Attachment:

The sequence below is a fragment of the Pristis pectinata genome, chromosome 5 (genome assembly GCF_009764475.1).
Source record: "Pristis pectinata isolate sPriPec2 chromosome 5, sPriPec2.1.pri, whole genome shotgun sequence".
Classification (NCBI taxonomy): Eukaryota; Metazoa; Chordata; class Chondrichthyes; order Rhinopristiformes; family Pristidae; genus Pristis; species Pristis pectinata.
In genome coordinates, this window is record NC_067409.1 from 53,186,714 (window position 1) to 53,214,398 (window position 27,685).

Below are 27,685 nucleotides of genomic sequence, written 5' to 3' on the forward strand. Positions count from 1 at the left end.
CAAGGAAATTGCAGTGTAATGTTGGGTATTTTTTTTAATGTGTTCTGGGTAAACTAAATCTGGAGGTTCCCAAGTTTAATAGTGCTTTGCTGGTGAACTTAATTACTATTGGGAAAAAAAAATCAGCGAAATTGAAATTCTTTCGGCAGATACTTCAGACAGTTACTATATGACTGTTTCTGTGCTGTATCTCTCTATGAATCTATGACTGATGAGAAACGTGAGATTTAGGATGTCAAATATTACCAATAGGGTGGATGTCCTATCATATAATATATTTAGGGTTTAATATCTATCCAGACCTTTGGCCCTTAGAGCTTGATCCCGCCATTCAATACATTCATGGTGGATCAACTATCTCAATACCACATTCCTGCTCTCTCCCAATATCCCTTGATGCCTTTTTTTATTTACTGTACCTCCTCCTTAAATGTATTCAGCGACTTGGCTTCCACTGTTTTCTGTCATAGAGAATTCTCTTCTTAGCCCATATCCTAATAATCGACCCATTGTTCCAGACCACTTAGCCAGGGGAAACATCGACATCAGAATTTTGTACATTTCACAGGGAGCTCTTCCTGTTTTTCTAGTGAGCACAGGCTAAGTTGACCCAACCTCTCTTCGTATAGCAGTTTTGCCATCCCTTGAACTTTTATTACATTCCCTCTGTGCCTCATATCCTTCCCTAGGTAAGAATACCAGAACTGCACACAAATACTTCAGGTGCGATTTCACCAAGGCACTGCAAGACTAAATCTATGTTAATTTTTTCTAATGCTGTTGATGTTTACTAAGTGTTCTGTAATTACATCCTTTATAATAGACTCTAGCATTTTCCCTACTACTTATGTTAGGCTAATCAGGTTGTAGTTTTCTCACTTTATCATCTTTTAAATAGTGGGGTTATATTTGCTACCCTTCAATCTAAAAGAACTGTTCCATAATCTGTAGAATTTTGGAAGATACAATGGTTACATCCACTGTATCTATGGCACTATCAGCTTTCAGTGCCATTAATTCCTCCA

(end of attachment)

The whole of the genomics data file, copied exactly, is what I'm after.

The sequence below is a fragment of the Pristis pectinata genome, chromosome 5 (genome assembly GCF_009764475.1).
Source record: "Pristis pectinata isolate sPriPec2 chromosome 5, sPriPec2.1.pri, whole genome shotgun sequence".
Classification (NCBI taxonomy): Eukaryota; Metazoa; Chordata; class Chondrichthyes; order Rhinopristiformes; family Pristidae; genus Pristis; species Pristis pectinata.
In genome coordinates, this window is record NC_067409.1 from 53,186,714 (window position 1) to 53,214,398 (window position 27,685).

Below are 27,685 nucleotides of genomic sequence, written 5' to 3' on the forward strand. Positions count from 1 at the left end.
CAAGGAAATTGCAGTGTAATGTTGGGTATTTTTTTTAATGTGTTCTGGGTAAACTAAATCTGGAGGTTCCCAAGTTTAATAGTGCTTTGCTGGTGAACTTAATTACTATTGGGAAAAAAAAATCAGCGAAATTGAAATTCTTTCGGCAGATACTTCAGACAGTTACTATATGACTGTTTCTGTGCTGTATCTCTCTATGAATCTATGACTGATGAGAAACGTGAGATTTAGGATGTCAAATATTACCAATAGGGTGGATGTCCTATCATATAATATATTTAGGGTTTAATATCTATCCAGACCTTTGGCCCTTAGAGCTTGATCCCGCCATTCAATACATTCATGGTGGATCAACTATCTCAATACCACATTCCTGCTCTCTCCCAATATCCCTTGATGCCTTTTTTTATTTACTGTACCTCCTCCTTAAATGTATTCAGCGACTTGGCTTCCACTGTTTTCTGTCATAGAGAATTCTCTTCTTAGCCCATATCCTAATAATCGACCCATTGTTCCAGACCACTTAGCCAGGGGAAACATCGACATCAGAATTTTGTACATTTCACAGGGAGCTCTTCCTGTTTTTCTAGTGAGCACAGGCTAAGTTGACCCAACCTCTCTTCGTATAGCAGTTTTGCCATCCCTTGAACTTTTATTACATTCCCTCTGTGCCTCATATCCTTCCCTAGGTAAGAATACCAGAACTGCACACAAATACTTCAGGTGCGATTTCACCAAGGCACTGCAAGACTAAATCTATGTTAATTTTTTCTAATGCTGTTGATGTTTACTAAGTGTTCTGTAATTACATCCTTTATAATAGACTCTAGCATTTTCCCTACTACTTATGTTAGGCTAATCAGGTTGTAGTTTTCTCACTTTATCATCTTTTAAATAGTGGGGTTATATTTGCTACCCTTCAATCTAAAAGAACTGTTCCATAATCTGTAGAATTTTGGAAGATACAATGGTTACATCCACTGTATCTATGGCACTATCAGCTTTCAGTGCCATTAATTCCTCCA